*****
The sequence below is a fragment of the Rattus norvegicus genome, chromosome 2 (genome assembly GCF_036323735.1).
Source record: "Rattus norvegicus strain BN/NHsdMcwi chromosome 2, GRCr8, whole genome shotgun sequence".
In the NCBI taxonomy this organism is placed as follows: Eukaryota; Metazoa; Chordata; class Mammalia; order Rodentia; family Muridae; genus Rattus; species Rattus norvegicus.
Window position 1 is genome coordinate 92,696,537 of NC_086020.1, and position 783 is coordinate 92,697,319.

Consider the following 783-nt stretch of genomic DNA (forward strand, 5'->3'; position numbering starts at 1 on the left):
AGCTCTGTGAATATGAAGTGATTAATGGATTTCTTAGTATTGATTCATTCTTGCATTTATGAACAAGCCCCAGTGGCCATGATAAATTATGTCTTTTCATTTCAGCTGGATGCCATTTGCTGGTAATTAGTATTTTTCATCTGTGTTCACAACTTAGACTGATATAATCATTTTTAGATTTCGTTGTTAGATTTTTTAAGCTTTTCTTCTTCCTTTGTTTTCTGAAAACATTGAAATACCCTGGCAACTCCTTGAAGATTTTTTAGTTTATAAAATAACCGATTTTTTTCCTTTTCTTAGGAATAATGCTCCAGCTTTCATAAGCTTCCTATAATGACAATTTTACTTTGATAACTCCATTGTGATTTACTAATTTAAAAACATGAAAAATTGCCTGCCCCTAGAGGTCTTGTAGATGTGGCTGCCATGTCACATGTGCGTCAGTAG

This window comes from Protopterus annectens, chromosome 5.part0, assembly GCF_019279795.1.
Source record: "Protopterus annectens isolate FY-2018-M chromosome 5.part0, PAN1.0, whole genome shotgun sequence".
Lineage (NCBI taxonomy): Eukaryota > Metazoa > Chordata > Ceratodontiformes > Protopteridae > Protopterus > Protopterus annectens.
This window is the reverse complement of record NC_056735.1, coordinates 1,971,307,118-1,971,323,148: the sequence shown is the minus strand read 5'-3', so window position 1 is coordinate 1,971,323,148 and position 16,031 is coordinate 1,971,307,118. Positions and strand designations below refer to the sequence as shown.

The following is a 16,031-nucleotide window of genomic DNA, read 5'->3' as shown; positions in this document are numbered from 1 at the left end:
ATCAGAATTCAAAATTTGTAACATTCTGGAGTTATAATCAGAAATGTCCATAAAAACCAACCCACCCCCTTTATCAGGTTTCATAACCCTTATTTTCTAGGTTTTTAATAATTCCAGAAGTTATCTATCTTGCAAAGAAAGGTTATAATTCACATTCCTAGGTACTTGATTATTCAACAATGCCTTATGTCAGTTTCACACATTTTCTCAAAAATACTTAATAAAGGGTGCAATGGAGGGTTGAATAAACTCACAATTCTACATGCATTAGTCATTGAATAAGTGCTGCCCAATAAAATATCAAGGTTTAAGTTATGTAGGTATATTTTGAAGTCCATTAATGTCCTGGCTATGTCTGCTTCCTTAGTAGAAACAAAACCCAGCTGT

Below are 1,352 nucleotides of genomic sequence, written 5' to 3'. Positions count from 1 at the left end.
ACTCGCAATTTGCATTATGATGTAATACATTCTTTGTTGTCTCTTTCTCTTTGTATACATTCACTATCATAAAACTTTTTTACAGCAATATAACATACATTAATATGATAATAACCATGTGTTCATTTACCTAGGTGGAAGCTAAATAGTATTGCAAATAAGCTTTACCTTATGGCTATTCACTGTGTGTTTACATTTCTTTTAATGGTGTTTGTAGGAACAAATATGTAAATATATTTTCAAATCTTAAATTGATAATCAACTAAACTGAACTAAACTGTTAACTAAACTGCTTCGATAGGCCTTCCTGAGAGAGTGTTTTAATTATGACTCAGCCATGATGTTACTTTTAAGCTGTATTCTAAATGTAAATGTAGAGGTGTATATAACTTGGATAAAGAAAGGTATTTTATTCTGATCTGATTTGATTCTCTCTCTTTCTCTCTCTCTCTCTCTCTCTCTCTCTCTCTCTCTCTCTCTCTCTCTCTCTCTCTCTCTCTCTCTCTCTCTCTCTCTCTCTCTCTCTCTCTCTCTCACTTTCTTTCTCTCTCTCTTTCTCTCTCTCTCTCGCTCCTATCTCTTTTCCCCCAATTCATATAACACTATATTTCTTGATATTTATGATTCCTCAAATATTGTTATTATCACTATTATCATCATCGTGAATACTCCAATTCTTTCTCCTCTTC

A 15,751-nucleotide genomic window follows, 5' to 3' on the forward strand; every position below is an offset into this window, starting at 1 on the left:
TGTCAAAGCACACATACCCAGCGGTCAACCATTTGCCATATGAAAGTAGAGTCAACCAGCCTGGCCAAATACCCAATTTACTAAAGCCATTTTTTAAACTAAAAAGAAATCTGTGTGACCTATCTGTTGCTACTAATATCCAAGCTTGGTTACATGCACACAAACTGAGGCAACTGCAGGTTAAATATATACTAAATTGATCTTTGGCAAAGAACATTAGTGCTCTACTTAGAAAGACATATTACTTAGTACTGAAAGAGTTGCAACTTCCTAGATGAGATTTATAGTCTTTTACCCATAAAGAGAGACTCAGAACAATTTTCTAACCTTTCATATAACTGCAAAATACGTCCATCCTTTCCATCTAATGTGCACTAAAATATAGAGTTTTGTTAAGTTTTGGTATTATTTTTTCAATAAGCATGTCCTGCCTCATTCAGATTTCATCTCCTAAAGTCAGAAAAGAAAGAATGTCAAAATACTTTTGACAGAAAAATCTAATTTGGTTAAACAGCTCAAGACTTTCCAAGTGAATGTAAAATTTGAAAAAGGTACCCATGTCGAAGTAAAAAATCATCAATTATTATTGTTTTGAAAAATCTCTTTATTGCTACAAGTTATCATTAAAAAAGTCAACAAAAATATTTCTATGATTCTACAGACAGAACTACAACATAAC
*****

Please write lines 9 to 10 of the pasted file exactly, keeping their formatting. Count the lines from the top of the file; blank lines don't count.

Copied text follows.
Lineage (NCBI taxonomy): Eukaryota > Metazoa > Chordata > Ceratodontiformes > Protopteridae > Protopterus > Protopterus annectens.
This window is the reverse complement of record NC_056735.1, coordinates 1,971,307,118-1,971,323,148: the sequence shown is the minus strand read 5'-3', so window position 1 is coordinate 1,971,323,148 and position 16,031 is coordinate 1,971,307,118. Positions and strand designations below refer to the sequence as shown.